NYSE pushes for shorter disclosure period

Petition filed with SEC reopens broader discussions on disclosure

NYSE Euronext has asked regulators to force large investors to disclose their stock holdings far sooner, in the name of greater transparency and improved corporate governance.

The parent company of the New York Stock Exchange said professional investors managing more than $100m should reveal those holdings within two days of a quarter ending, rather than the current 45 days.

The delay is “unnecessarily long” and has “adverse consequences” for investors and public companies, NYSE said in a petition filed with the Securities and Exchange Commission.

In a move that reopens broader discussions on disclosure, including a contentious attempt to force stricter rules on activist investors, NYSE said investors are denied the ability to track the movements of large and influential investors through the markets, while companies lack timely information about their shareholders.

It is more than a year since the SEC said it would begin a broad review of reporting rules pertaining to so-called beneficial ownership. Regulatory fillings from big investors such as Warren Buffett are keenly awaited by market watchers looking to follow in the footsteps of market gurus, while such investors prefer to avoid alerting the market to their intended trades.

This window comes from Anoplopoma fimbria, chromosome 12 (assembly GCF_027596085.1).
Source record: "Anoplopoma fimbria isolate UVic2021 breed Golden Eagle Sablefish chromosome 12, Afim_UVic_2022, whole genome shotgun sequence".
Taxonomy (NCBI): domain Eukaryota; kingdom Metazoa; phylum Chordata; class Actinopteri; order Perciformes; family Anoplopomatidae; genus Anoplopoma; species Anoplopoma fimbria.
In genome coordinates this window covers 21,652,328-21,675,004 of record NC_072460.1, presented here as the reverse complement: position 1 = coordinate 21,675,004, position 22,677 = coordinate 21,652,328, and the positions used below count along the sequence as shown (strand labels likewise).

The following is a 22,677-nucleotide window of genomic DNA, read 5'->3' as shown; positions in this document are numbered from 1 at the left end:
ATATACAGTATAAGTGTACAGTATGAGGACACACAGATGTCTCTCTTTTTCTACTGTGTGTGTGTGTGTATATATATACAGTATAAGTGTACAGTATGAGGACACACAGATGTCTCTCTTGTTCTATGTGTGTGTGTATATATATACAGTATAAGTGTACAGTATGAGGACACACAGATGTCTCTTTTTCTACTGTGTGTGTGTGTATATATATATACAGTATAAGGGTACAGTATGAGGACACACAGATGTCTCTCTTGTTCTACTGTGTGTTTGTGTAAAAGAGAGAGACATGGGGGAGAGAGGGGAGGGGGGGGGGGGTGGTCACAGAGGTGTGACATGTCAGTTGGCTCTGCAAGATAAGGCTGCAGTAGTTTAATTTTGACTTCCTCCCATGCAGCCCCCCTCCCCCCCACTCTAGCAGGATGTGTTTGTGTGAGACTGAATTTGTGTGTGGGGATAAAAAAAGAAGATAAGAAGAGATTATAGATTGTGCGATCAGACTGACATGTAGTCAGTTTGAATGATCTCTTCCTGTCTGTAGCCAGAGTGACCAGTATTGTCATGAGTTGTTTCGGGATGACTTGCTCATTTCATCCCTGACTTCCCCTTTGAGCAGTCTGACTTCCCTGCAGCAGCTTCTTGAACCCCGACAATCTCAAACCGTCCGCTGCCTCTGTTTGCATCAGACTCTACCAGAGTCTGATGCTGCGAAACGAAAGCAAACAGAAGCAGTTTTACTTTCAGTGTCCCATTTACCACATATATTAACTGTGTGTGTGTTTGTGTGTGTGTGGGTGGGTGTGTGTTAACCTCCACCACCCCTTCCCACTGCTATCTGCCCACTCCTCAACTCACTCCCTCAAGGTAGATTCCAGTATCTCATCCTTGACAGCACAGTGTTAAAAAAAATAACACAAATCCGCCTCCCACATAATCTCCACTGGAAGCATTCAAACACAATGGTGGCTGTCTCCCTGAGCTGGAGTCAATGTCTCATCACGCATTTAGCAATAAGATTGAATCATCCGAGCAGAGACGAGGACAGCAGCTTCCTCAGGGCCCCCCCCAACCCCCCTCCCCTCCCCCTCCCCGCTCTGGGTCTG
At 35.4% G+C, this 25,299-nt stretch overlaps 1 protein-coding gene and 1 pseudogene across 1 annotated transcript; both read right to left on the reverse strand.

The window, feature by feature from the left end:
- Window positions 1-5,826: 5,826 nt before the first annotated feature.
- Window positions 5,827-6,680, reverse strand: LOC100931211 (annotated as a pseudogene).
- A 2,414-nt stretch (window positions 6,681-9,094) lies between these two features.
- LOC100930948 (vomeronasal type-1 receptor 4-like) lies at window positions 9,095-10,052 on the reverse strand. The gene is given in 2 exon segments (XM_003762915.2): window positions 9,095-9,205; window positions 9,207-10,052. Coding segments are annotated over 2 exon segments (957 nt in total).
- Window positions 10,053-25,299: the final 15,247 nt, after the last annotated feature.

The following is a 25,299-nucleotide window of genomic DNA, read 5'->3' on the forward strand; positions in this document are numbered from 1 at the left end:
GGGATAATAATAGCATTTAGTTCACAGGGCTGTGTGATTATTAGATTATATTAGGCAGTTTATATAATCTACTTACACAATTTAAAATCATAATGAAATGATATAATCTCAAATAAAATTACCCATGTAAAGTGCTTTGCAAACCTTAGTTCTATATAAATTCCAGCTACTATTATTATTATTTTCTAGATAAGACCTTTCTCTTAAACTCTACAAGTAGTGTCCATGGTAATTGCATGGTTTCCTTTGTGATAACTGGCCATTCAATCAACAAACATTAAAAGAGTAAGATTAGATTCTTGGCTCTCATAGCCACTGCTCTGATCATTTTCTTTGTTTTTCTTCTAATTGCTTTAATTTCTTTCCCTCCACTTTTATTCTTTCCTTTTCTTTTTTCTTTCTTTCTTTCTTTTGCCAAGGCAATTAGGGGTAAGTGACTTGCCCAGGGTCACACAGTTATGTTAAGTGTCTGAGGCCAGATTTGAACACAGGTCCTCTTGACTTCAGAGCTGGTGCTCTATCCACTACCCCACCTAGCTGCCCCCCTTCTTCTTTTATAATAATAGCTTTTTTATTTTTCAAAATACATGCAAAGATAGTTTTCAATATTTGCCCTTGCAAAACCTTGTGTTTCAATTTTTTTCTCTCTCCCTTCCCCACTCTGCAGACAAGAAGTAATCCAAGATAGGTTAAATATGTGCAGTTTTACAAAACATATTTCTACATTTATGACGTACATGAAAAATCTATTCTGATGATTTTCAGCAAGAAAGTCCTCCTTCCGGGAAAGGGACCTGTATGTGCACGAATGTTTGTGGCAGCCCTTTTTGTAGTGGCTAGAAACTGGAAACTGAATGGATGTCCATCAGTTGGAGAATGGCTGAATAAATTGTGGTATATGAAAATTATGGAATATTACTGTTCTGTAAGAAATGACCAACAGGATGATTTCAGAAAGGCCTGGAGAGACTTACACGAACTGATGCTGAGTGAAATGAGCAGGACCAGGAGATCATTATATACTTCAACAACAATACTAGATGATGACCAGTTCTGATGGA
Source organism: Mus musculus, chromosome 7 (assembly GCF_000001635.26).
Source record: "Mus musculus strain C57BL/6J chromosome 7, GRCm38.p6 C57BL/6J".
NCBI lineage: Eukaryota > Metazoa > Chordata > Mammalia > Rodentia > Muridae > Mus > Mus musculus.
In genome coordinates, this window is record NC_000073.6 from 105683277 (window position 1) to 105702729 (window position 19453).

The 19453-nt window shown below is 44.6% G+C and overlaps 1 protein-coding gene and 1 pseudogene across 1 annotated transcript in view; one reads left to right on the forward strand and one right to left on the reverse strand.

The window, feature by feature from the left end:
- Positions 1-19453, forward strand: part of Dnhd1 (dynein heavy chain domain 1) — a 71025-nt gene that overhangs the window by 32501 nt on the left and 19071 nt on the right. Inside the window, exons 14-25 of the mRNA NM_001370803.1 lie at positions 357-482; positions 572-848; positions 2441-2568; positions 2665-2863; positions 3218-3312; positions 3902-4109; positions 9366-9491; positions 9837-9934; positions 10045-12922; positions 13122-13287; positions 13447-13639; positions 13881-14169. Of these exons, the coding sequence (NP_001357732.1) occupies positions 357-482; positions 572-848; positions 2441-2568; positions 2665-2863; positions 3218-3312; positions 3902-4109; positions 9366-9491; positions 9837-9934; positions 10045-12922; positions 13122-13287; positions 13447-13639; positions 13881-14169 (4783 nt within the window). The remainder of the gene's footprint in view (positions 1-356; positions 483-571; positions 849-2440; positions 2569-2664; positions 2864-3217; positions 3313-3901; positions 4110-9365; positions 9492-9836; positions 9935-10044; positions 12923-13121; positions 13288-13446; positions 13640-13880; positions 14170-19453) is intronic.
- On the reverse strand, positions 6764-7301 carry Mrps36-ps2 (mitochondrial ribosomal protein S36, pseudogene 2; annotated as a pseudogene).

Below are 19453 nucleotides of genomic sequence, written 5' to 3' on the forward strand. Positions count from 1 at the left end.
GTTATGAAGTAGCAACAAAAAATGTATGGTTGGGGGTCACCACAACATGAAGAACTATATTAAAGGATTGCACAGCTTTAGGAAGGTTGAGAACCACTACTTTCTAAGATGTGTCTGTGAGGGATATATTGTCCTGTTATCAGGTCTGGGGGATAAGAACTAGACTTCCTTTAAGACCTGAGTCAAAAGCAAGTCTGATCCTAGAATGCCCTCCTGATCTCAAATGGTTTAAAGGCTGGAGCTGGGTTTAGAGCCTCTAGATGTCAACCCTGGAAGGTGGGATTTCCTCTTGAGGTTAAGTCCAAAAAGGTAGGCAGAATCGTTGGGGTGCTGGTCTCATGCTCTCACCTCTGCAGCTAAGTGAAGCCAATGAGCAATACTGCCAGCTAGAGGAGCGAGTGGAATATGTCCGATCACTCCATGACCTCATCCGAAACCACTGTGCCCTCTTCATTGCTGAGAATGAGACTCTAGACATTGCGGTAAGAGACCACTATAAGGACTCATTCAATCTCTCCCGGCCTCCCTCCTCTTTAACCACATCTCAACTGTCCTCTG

When Mr Buffett took a more than $10bn stake in IBM in 2011, the head of Berkshire Hathaway received special dispensation from regulators to delay the announcement of his accumulation.

Activists operate under rules that require them to notify the market within 10 days of reaching a 5 per cent stake in a company where they intend to take an activist role.

The law firm Wachtell, Lipton, Rosen & Katz has pushed for shortening the reporting period to just one day, and to expand the rules to consider other forms of beneficial ownership such as derivatives positions not captured by rules written decades ago.

Activists opposed the move, and gained a reprieve last year when the weight of rulemaking required by Dodd-Frank financial reform legislation forced the SEC to put off any changes.

Adam Emmerich, partner at Wachtell, said that the changes proposed by NYSE “certainly seem appropriate in today’s world of instantaneous communication”.

The law firm famous for inventing the poison pill takeover defence used by boards to fight off hostile bidders, says that it is interested in greater transparency. It has advised NYSE on corporate matters for several years, but had no input on Wednesday’s petition.

“We have posted the petition on our website for comment and look forward to receiving the public’s views,” a spokesman for the SEC said.

The NYSE petition was also signed by the National Investor Relations Institute and the Society of Corporate Secretaries and Governance Professionals.

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